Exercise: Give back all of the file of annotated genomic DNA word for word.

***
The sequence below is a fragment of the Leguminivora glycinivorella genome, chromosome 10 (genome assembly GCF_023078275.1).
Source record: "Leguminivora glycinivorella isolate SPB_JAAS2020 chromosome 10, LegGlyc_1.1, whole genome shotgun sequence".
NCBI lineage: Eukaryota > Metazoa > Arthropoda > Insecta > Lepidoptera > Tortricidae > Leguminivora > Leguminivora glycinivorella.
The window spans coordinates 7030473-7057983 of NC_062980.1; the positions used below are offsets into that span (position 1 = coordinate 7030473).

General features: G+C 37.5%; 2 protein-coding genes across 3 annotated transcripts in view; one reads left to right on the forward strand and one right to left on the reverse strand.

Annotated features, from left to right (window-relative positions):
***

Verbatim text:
The sequence below is a fragment of the Leguminivora glycinivorella genome, chromosome 10 (genome assembly GCF_023078275.1).
Source record: "Leguminivora glycinivorella isolate SPB_JAAS2020 chromosome 10, LegGlyc_1.1, whole genome shotgun sequence".
NCBI lineage: Eukaryota > Metazoa > Arthropoda > Insecta > Lepidoptera > Tortricidae > Leguminivora > Leguminivora glycinivorella.
The window spans coordinates 7030473-7057983 of NC_062980.1; the positions used below are offsets into that span (position 1 = coordinate 7030473).

General features: G+C 37.5%; 2 protein-coding genes across 3 annotated transcripts in view; one reads left to right on the forward strand and one right to left on the reverse strand.

Annotated features, from left to right (window-relative positions):